Bjarne Stroustrup is a computer scientist and the College of Engineering Chair Professor of Computer Science at Texas A&M University. He is most notable for developing the C++ programming language. Stroustrup also wrote what many consider to be the standard text for the language, The C++ Programming Language, which is now in its third edition.
I came across the name Bjarne Stroustrup while I was learning to develop C++ and using his book The C++ Programming Language (Second Edition). One of the most interesting sections of the book is Chapter 11, Design and Development. The sub-section entitled Management was a real gem, filled with statements that are perfectly obvious once you think about it. Although his words are geared towards a programming environment, much of what he writes has general application.
In the following excerpts a few sentences have been altered slightly to maintain the original meaning.
Provided it makes some minimum of sense, most people do what they are encouraged to do. (page 382).
On re-use of code: Most organizations reward individuals and groups that choose to re-invent the wheel. (page 382).
An organization that treats its programmers as morons will soon have programmers that are willing and able to act like morons only. (page 382).
If an organization has no mechanism for promoting and rewarding cooperation and sharing, cooperation and sharing will be rare. (page 383).
Common sense can be the first victim of a genuine and often ardent desire to improve the way things are done. Unfortunately, once common sense is missing there is no limit to the damage that can unwittingly be done. (page 384).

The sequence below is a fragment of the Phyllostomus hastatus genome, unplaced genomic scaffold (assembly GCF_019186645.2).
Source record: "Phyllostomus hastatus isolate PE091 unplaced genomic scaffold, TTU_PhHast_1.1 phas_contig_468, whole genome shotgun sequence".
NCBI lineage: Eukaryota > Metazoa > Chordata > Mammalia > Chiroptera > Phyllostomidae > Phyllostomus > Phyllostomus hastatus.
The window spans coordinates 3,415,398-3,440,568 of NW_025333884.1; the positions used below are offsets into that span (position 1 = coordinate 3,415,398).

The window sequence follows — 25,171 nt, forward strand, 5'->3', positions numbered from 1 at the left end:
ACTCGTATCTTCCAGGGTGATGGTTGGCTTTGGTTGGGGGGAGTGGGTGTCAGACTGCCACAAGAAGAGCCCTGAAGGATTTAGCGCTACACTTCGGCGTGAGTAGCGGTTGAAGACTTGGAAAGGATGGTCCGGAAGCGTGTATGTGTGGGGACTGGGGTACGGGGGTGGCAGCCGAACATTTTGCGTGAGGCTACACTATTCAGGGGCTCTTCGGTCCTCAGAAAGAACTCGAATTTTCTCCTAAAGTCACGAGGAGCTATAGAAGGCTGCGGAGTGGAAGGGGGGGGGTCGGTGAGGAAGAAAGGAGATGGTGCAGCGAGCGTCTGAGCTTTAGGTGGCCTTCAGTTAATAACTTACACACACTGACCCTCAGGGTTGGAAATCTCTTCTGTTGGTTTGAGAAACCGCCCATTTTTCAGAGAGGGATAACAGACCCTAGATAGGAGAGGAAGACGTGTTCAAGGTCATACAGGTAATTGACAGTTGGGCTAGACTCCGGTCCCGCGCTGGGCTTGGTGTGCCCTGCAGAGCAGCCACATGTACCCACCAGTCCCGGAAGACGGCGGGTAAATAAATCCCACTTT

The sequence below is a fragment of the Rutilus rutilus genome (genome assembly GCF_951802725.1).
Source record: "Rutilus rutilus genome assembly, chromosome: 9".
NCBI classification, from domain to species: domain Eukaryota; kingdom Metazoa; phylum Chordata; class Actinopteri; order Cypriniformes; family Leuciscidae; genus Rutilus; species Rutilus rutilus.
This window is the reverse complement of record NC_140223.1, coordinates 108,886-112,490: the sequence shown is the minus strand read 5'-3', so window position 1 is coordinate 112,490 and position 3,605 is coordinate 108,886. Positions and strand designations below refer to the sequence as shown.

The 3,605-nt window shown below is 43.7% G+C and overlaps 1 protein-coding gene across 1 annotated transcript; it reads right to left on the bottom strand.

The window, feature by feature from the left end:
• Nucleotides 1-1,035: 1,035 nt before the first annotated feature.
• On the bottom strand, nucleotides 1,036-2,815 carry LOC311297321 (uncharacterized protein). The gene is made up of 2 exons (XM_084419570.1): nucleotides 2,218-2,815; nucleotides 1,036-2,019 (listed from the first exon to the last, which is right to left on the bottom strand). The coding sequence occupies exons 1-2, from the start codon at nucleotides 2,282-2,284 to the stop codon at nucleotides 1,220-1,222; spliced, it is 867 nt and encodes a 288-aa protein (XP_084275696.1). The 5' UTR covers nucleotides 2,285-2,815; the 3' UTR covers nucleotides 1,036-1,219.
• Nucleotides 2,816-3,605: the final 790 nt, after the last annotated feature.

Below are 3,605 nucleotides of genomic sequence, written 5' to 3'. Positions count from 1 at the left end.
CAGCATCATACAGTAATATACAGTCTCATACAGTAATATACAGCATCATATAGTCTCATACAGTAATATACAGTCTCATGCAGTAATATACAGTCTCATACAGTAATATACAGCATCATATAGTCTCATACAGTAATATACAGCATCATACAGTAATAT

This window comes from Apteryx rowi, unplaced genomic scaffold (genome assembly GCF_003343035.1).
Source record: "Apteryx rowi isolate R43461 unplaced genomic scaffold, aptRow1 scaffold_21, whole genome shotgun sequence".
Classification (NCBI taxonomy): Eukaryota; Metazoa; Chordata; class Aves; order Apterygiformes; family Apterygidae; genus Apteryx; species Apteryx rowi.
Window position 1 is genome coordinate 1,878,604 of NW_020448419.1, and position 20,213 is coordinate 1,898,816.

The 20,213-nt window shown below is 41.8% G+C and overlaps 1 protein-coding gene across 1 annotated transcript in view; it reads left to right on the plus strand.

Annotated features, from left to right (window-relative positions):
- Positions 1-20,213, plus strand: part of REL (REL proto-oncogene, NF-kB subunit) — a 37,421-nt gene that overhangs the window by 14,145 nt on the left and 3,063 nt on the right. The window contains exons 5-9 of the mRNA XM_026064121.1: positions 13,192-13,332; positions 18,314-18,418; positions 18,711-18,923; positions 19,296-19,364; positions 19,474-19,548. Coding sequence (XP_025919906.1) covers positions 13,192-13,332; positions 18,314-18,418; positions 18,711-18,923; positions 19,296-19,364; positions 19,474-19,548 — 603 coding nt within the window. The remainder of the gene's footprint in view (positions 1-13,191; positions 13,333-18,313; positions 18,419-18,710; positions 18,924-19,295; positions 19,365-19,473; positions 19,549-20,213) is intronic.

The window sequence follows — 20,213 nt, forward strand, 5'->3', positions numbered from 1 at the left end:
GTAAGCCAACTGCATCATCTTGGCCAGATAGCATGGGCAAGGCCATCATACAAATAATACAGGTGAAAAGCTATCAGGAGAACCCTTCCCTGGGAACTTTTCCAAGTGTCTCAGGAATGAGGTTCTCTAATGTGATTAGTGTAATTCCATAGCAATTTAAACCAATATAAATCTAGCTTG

Managers often forget that organizations consist of individuals. A popular notion is that programmers are equal and interchangeable. This is a fallacy that can destroy an organization by driving out many of the most effective individuals. Individuals are interchangeable only if they are not allowed to take advantage of skills that raise them above the absolute minimum required for the task in question. (page 385).
Quality is far harder to measure than quantity of output, yet individuals and groups must be rewarded based on the quality of their output rather than by crude quantity measures. (page 386).
It is essentially impossible to judge the performance of an individual on the basis of a single year’s work. (page 386).
Naturally, there is often a fear of change among individuals. This can lead to an overestimate of the problems involved in a change and a reluctance to acknowledge problems with the old ways of doing things. Equally naturally, people arguing for change tend to overestimate the beneficial effects of new ways of doing things and to underestimate the problems involved in the change. (page 387).